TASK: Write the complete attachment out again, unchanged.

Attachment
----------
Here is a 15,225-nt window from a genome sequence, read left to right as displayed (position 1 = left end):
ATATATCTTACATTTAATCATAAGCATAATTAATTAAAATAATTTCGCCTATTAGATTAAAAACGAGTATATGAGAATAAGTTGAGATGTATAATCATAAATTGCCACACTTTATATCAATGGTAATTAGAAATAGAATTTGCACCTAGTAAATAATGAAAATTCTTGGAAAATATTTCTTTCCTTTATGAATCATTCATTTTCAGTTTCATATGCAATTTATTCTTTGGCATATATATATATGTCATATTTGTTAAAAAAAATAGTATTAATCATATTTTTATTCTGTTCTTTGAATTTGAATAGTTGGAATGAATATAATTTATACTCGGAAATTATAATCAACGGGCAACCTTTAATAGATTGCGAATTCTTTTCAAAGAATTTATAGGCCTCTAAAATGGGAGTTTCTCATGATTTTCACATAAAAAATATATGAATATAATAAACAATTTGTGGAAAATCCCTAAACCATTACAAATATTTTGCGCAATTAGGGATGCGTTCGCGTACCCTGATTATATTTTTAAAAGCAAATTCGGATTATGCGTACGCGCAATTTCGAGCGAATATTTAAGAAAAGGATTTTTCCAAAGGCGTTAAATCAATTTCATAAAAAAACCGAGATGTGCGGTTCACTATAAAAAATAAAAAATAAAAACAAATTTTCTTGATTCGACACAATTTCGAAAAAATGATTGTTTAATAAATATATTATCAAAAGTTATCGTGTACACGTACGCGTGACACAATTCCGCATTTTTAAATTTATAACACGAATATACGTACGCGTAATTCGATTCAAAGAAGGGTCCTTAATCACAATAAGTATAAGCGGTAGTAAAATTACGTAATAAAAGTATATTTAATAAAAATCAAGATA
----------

Here is a 15,225-nt window from a genome sequence, read left to right as displayed (position 1 = left end):
ATATATCTTACATTTAATCATAAGCATAATTAATTAAAATAATTTCGCCTATTAGATTAAAAACGAGTATATGAGAATAAGTTGAGATGTATAATCATAAATTGCCACACTTTATATCAATGGTAATTAGAAATAGAATTTGCACCTAGTAAATAATGAAAATTCTTGGAAAATATTTCTTTCCTTTATGAATCATTCATTTTCAGTTTCATATGCAATTTATTCTTTGGCATATATATATATGTCATATTTGTTAAAAAAAATAGTATTAATCATATTTTTATTCTGTTCTTTGAATTTGAATAGTTGGAATGAATATAATTTATACTCGGAAATTATAATCAACGGGCAACCTTTAATAGATTGCGAATTCTTTTCAAAGAATTTATAGGCCTCTAAAATGGGAGTTTCTCATGATTTTCACATAAAAAATATATGAATATAATAAACAATTTGTGGAAAATCCCTAAACCATTACAAATATTTTGCGCAATTAGGGATGCGTTCGCGTACCCTGATTATATTTTTAAAAGCAAATTCGGATTATGCGTACGCGCAATTTCGAGCGAATATTTAAGAAAAGGATTTTTCCAAAGGCGTTAAATCAATTTCATAAAAAAACCGAGATGTGCGGTTCACTATAAAAAATAAAAAATAAAAACAAATTTTCTTGATTCGACACAATTTCGAAAAAATGATTGTTTAATAAATATATTATCAAAAGTTATCGTGTACACGTACGCGTGACACAATTCCGCATTTTTAAATTTATAACACGAATATACGTACGCGTAATTCGATTCAAAGAAGGGTCCTTAATCACAATAAGTATAAGCGGTAGTAAAATTACGTAATAAAAGTATATTTAATAAAAATCAAGATA